2014: Does the 4 Stand for 4K?

Attention all you early adopters: It may be time to pull the trigger on a 4K Ultra HD TV. If you act now, you can still hold the coveted title of First on Your Block. If you wait, you’ll have only yourself to blame. 2014 may be the break-out year for the new TV format.

No one can predict the future, but that doesn’t stop research firms from trying. Using heaven-knows-what kinds of analytics, they look at market trends and tell us (with reasonable uncertainty) what we’ll be buying next. And according to NPD DisplaySearch, we’ll be snapping up 4K televisions.

Their “Quarterly Global TV Shipment and Forecast Report” predicts that in 2014, 4K shipments will increase impressively. By the numbers, they estimate that 1.9 million units were shipped in 2013, but that will swell to 12.7 million in 2014. That’s a pretty dramatic bump, especially considering that these are expensive TVs, sold to a limited number of early adopters who are willing to pay a premium.

If the retail market can truly support that number of sales, it will mark the beginning of the transition from early adopters to mass market. That will trigger price reductions as companies begin to recoup their R&D costs, and the price reductions in turn will trigger more sales. 4K is certainly not an outlier technology; it is riding the historic LCD boom which now accounts for 96% of the market; plasma and CRT are in a death spiral and could end production altogether as soon as 2016.

Interestingly, according to NPD, China is the hottest 4K market right now, accounting for a whopping 87% of 4K sales in 2103, dropping slightly to 78% in 2014 as the market widens. Note to Rob Sabin: When will we see a Chinese edition of S&V?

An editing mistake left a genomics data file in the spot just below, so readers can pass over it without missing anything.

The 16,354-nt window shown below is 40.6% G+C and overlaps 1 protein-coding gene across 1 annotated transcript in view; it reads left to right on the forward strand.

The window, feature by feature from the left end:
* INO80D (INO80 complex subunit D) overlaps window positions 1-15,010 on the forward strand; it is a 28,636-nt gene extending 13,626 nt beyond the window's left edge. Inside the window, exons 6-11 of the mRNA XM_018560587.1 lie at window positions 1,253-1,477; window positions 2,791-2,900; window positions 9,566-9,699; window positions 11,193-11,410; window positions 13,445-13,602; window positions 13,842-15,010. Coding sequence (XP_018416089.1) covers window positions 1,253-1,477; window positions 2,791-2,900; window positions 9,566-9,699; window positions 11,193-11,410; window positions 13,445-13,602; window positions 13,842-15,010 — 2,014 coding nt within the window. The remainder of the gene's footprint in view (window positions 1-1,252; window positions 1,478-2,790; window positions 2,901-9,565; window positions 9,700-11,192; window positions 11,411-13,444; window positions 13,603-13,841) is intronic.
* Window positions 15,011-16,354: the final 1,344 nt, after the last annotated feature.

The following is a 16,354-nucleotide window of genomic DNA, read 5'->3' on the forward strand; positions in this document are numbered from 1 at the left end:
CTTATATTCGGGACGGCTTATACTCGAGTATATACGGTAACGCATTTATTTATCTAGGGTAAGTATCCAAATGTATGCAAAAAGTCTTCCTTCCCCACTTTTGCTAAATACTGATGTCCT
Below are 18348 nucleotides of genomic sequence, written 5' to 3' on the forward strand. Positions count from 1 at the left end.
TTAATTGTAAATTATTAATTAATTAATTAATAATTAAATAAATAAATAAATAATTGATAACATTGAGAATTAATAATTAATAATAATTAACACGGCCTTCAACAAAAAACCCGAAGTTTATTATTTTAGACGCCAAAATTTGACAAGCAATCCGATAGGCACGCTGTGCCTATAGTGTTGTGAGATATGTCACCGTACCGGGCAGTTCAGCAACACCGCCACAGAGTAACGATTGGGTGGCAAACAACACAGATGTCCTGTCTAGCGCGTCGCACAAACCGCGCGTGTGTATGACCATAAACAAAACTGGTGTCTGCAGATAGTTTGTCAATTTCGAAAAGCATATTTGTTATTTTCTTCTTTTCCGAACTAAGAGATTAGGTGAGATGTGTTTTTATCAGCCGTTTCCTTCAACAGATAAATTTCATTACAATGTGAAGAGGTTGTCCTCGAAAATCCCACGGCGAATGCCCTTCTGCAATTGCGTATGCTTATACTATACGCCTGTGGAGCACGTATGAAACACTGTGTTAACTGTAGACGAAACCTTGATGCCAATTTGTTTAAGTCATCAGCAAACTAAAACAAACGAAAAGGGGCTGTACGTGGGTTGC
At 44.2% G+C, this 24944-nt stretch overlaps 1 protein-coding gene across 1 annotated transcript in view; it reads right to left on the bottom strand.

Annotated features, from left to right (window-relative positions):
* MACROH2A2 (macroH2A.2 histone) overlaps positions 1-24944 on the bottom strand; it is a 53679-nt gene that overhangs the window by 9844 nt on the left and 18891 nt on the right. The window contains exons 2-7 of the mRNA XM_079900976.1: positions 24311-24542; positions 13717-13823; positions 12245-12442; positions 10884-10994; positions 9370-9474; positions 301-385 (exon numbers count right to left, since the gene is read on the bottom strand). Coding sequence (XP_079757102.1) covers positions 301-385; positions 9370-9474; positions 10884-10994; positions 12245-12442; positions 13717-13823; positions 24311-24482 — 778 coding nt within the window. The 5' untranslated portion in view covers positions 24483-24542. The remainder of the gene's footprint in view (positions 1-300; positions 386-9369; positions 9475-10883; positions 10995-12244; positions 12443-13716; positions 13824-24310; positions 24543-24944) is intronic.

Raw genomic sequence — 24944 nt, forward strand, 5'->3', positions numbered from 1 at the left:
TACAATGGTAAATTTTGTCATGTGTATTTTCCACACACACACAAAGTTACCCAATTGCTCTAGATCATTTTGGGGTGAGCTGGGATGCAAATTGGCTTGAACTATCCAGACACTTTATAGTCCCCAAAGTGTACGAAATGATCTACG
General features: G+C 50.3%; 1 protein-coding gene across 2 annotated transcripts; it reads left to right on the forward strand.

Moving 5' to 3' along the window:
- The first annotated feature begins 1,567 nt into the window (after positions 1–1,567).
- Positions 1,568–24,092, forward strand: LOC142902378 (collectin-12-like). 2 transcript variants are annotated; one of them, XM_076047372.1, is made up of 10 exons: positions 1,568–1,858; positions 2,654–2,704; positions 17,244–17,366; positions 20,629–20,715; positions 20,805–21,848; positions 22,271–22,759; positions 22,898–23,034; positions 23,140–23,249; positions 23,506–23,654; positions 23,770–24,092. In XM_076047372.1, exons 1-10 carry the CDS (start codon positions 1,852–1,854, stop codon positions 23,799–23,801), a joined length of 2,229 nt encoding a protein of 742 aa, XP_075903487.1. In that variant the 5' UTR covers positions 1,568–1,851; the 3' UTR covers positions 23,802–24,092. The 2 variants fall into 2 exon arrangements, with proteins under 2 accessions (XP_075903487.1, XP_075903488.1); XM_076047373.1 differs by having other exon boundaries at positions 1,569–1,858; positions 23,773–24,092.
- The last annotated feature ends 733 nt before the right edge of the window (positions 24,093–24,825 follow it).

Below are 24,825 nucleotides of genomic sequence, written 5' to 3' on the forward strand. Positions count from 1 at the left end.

Of course, all of this mushy talk about our wonderful future is predicated on price. The average price of a 4K set is about $2,000 in North America (about $1,000 in China and $1,100 worldwide). The $2k figure is a little steep for us middle-class Joes, and lower prices will be needed if the market is going to grow. The cost of OLED, at least for now, has apparently put it out of reach; all eyes are on 4K to carry the TV ball downfield. One open question is whether 4K might carry renewed interest in 3D along with it.

As I write this, all of us on the intrepid S&V staff are packing our bags for Vegas, baby. We’ll be reporting hot and heavy on 4K at the International CES, as well as everything else that’s going on. We’ll see you from the show floor.

Meanwhile, it’s time for early adopters to start planning their Super Bowl festivities, and deciding what kind of TV will light up their party. Buyers like those are the ones who will determine the fate of 4K. Early adopters, I’m looking at you.

Oh, and Happy New Year!

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COMMENTS
NoHoR56's picture

As an early adopter, historically, who also works in entertainment I just want to say that no one cares about 4K - at least on the consumer side. It's 3D all over again. I know the industry wants this to be a thing, but it's not going to be a thing. Sorry.

jnemesh's picture